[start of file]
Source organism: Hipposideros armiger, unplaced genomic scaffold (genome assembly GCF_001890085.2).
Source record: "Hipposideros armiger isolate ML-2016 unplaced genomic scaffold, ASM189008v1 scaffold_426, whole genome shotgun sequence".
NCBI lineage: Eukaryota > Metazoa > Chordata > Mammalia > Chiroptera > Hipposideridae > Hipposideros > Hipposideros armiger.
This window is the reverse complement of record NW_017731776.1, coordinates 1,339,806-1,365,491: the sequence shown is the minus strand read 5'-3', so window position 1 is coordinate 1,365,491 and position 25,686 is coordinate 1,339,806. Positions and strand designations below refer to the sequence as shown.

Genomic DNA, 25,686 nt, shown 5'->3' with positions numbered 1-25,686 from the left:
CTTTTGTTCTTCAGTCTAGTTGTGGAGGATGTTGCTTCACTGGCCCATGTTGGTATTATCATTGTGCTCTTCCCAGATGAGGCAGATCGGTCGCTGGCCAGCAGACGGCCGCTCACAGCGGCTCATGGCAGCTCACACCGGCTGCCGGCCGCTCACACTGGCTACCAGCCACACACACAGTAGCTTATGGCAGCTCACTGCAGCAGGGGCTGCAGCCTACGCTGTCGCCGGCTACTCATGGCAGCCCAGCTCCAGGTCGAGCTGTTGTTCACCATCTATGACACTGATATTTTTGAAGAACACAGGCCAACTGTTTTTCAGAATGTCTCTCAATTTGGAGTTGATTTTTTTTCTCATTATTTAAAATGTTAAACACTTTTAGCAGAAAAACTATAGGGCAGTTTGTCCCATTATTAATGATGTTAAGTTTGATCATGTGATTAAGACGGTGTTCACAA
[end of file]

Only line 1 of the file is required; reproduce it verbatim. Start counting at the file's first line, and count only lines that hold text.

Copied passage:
Source organism: Hipposideros armiger, unplaced genomic scaffold (genome assembly GCF_001890085.2).